There's something Jungian in all this.

Does that mean you don't approve of State-aided wealth? or, self-made wealth, or inherited wealth -

and any wealth at all?

I could rightly say I don't 'approve of' State-aided poverty, or self-made poverty, or

inherited poverty - and any poverty at all, too.

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I approve thoroughly of state-aided wealth. My comment was that Ryan, who inherited it, apparently does not.

And the quote wherein he specifically stated that is where?

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I approve thoroughly of state-aided wealth. My comment was that Ryan, who inherited it, apparently does not.

Well, I do not. If Ryan indicates he doesn't either, does it make him hypocritical?

Whichever way, he is right. (Going on your comments. I don't know much about him.)

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I approve thoroughly of state-aided wealth. My comment was that Ryan, who inherited it, apparently does not.

Well, I do not. If Ryan indicates he doesn't either, does it make him hypocritical?

Whichever way, he is right. (Going on your comments. I don't know much about him.)

No, not at all. My impression was, he is repudiating the foundations of his own wealth, in order to bring in new, better foundations for others according to his philosophy ; that is not hypocritical .

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No, not at all. My impression was, he is repudiating the foundations of his own wealth, in order to bring in new, better foundations for others according to his philosophy ; that is not hypocritical .

Where did you get the idea that Ryan's wealth has foundations in state-aided wealth? Wikipedia says that "His great-grandfather, Patrick William Ryan (1858–1917), founded an earthmoving company in 1884, which later became P. W. Ryan and Sons and is now known as Ryan Incorporated Central. However, Paul Ryan's branch of the family has not been involved with the company."

J

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I read various articles that mentioned his grandfather had a construction company which gained lucrative government contracts ...seemed fine to me, and I know Ryan has never been involved in the business.

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I read various articles that mentioned his grandfather had a construction company which gained lucrative government contracts ...seemed fine to me, and I know Ryan has never been involved in the business.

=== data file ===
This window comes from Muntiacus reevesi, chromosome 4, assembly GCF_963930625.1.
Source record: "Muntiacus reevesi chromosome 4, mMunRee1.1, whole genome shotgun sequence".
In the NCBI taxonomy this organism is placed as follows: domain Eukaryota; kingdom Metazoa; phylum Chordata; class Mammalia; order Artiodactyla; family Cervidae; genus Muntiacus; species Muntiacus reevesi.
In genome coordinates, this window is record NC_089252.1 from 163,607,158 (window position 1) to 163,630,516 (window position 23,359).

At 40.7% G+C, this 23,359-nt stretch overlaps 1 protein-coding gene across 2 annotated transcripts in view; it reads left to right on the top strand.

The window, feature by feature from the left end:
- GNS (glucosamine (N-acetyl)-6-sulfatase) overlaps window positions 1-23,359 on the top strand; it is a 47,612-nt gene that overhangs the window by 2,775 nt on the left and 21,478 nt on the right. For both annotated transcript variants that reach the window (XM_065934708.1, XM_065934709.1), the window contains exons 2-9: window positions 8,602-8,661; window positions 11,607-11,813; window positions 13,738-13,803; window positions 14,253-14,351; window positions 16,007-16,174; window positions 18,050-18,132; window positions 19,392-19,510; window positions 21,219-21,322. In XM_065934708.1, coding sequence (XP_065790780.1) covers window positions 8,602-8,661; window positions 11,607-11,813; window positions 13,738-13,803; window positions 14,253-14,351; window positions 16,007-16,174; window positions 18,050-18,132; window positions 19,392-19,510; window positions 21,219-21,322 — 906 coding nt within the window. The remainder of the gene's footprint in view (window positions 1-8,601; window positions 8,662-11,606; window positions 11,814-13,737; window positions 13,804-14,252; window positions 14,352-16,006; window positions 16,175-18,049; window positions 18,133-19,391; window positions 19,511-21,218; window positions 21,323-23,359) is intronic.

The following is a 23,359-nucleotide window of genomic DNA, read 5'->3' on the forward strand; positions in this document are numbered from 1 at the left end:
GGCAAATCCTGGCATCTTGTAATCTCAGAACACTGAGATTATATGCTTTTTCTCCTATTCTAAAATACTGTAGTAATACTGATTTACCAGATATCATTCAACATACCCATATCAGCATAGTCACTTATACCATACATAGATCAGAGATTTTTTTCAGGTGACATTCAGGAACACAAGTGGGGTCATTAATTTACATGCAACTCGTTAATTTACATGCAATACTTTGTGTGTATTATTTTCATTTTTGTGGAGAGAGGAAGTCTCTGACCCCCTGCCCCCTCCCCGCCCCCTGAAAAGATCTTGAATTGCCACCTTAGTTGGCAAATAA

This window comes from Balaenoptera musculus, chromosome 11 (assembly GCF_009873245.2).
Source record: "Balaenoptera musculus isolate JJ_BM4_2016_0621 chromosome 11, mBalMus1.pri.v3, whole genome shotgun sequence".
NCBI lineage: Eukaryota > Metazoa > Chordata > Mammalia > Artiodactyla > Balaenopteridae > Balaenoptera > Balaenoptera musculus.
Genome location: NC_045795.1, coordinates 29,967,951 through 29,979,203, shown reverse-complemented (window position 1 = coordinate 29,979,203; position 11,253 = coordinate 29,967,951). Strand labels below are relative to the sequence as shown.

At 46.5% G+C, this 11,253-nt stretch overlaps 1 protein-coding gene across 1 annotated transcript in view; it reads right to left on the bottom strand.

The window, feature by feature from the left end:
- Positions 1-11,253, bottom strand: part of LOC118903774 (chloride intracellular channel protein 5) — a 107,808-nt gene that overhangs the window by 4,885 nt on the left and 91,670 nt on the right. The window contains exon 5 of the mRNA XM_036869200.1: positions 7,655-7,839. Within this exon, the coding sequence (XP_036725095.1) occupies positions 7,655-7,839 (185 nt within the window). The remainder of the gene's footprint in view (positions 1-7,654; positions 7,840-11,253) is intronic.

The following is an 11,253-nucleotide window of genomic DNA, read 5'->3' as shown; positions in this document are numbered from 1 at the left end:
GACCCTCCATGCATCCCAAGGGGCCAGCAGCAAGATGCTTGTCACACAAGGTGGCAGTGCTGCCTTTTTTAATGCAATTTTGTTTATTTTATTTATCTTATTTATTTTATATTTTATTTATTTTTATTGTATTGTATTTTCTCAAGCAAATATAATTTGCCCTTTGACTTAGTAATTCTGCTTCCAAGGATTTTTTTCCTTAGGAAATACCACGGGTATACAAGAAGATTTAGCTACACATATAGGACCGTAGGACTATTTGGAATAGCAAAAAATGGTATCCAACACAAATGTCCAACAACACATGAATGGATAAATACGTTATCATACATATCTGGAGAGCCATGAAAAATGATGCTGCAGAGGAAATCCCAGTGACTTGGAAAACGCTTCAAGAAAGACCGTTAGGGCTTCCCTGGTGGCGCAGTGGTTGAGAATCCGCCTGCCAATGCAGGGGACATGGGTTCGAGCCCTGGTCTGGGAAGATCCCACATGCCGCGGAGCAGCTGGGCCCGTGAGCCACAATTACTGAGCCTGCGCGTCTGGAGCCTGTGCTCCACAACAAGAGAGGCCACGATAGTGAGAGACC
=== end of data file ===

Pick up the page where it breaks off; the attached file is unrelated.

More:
Yet you're saying that the construction company is the "foundation" of Paul Ryan's wealth. What do you mean?

J

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I read various articles that mentioned his grandfather had a construction company which gained lucrative government contracts ...seemed fine to me, and I know Ryan has never been involved in the business.

and so on. I con't deny that bootstraps were involved if that is what you are driving at.

Yet you're saying that the construction company is the "foundation" of Paul Ryan's wealth. What do you mean?

J

Just that his money was inherited,, and presumably helped him through university and to start his political career. i don't deny that bootstraps were involved if that is what you are driving at.

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I read various articles that mentioned his grandfather had a construction company which gained lucrative government contracts ...seemed fine to me, and I know Ryan has never been involved in the business.

and so on. I con't deny that bootstraps were involved if that is what you are driving at.

Yet you're saying that the construction company is the "foundation" of Paul Ryan's wealth. What do you mean?

J

Just that his money was inherited,, and presumably helped him through university and to start his political career. i don't deny that bootstraps were involved if that is what you are driving at.

His money was inherited? What money?

He banked the social security portion of the monies he received from his dad's death. He used those monies to fund college.

What the hell are you talking about Carol?

Some facts please...

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He also had tax-deferred college savings plan money and investment plans derived from trusts set up from inheritances from grandparents and an aunt (as did other Ryan family members).

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He also had tax-deferred college savings plan money and investment plans derived from trusts set up from inheritances from grandparents and an aunt (as did other Ryan family members).

Carol:

Do you have a source for this because I am unaware of it.

I have no problem with it. However, I would like to see this for myself.

Thanks.

Adam